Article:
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## How to solve quadratics by completing the square

Completing the square is one of the most versatile technique in quadratic equations and expressions. By completing the square we can solve a quadratic function to find the:

- roots of the quadratic function
- turning points (maximum or minimum point) of the quadratic function

Before we start solving quadratic functions let us look at what a square is. A square is a resultant of multiplying two identical numbers. For example, 9 is a square obtained from multiplying 3 and 3.

Knowing the properties of a square number will help us understand how completing the square works. This tutorial is not about memorising the method by about understanding how the method actually works.

## Squares of algebraic functions

Multiplying an algebraic function by itself will give us the square of the function. For example:

(x + 3)(x + 3) = (x + 3)^{2}

We can also expand the brackets by multiplying every term in the first bracket by every term in the second bracket to get:

(x + 3)(x + 3) = x^{2} + 3x + 3x + 9

- = x
^{2}+ 6x + 9

Now let us look at the relationship between the terms of the squared function and its corresponding expanded form.

(x + 3)^{2} = x^{2} + 6x + 9

- we have 3 in the squared function → (x +
**3**)^{2} - on the expanded function we have 2×3 as the coefficient of x → x
^{2}+**6**x + 9 - we have 3
^{2}as the last term → x^{2}+ 6x +**9**

This relationship applies to all quadratic perfect squares and let us prove it as follows:

(x + a)^{2} = (x + a)(x + a)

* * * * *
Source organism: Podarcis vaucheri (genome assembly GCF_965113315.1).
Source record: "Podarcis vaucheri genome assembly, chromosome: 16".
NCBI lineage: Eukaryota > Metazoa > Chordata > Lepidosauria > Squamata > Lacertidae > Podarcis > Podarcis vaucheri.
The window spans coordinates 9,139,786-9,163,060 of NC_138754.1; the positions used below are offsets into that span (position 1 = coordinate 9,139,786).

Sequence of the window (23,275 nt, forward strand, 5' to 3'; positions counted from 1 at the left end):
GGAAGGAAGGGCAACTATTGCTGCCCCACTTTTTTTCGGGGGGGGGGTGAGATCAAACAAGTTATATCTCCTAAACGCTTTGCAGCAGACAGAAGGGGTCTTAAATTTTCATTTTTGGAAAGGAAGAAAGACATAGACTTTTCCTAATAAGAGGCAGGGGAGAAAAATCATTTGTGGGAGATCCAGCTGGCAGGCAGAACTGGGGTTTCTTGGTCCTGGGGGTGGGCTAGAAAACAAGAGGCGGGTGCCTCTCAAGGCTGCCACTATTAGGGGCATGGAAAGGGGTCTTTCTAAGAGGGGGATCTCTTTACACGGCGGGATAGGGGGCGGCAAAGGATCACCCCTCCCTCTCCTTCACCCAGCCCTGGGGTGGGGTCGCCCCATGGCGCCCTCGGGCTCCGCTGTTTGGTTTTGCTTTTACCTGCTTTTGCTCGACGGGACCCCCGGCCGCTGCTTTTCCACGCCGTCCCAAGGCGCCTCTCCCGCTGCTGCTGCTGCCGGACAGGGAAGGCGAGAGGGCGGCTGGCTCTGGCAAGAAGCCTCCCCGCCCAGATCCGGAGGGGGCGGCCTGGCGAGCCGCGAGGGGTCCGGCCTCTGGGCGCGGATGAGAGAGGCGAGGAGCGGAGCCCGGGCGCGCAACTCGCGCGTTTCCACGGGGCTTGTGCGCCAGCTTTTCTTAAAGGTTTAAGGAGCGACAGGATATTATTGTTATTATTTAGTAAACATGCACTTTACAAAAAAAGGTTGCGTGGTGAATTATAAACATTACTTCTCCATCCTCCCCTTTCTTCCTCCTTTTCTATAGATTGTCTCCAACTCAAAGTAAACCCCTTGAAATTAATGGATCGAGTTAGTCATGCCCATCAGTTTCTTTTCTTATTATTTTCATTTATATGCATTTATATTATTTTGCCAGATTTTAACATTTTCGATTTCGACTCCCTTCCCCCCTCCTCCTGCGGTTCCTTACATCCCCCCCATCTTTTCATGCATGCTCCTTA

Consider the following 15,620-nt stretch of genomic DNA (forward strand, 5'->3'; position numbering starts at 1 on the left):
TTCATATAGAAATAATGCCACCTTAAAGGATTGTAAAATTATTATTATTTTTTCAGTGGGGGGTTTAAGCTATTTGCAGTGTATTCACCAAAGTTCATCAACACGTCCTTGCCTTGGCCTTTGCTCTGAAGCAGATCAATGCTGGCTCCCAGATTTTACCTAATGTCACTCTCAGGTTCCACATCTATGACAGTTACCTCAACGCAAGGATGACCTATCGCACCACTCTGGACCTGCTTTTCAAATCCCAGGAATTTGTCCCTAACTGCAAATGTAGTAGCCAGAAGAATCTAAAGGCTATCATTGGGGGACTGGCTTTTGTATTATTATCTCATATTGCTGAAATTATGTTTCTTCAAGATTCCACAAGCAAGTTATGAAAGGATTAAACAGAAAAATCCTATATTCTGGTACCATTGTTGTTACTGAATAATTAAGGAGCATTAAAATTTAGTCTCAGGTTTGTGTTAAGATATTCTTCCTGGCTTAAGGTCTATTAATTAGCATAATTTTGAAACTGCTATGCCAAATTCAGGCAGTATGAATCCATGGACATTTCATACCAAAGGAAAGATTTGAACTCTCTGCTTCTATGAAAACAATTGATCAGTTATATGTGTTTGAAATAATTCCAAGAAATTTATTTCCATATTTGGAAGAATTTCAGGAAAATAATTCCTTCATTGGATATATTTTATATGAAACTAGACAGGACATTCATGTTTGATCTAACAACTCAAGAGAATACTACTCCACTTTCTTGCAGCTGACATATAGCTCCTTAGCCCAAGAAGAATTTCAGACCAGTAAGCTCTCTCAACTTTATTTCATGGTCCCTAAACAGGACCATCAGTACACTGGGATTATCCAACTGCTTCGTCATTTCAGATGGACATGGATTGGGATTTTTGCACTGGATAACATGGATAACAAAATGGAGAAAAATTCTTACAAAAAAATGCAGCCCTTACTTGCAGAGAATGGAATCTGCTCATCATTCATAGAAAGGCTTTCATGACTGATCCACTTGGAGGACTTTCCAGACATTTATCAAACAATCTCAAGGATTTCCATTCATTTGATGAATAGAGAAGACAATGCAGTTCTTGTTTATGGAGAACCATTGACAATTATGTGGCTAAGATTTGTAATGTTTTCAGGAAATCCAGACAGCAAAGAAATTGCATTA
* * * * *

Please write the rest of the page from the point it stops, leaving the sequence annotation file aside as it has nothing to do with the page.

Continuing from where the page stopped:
- = x
^{2}+ ax + ax + a^{2} - = x
^{2}+**2a**x +**a**^{2}

This is very important because it shows us that for a square (x^{2} + 2ax + a^{2}), the last term (a^{2}) is actually *the square of half the coefficient of x*. In short, a quadratic expression is a square if when you take the coefficient of x, divide it by 2 and square it you get the last term. Now lets look at the following examples and see if they are squares:

- x
^{2}+ 10x + 36- the coefficient of x is 10
- divide 10 by 2 to get 5
- square the 5 to get 25
- this means that the expression is not a perfect square and it would have been a perfect square if 36 had been replaced by 25.

- y
^{2}+ 8y + 16- the coefficient of y is 8
- divide 8 by 2 to get 4
- square the 4 to get 16
- therefore the expression is a perfect square.

## Completing the square

Completing the square is a process of converting a non square quadratic expression into a perfect square before we solve it.

### Example 1: Complete the square and factorise the following quadratic expressions.

- x
^{2}+ x - x
^{2}+ 2x - x
^{2}+ 3x - x
^{2}+ 4x - x
^{2}+ 5x

### Solution 1

If you have been following the tutorial very carefully you should now understand that we complete the square by *adding the square of half the coefficient of x*. This is what we are going to do and then we factorise the resultant quadratic function in the normal way.

x

^{2}+ x + 0.5^{2}- = x
^{2}+ x + 0.25 - = (x + 0.5)
^{2}

- = x
x

^{2}+ 2x + 1^{2}- = x
^{2}+ 2x + 1 - = (x + 1)
^{2}

- = x
x

^{2}+ 3x + 1.5^{2}- = x
^{2}+ 3x + 2.25 - = (x + 1.5)
^{2}

- = x
x

^{2}+ 4x + 2^{2}- = x
^{2}+ 4x + 4 - = (x + 2)
^{2}

- = x

After learning how to complete the square, let us now start solving the quadratic equations.

### Example 2: Solve the following quadratic equations by completing the square.

- x
^{2}+ 8x + 5 = 0 - 2x
^{2}+ 8x + 5 = 0

### Solution 2

Completing the square can also be used to derive the general quadratic formula.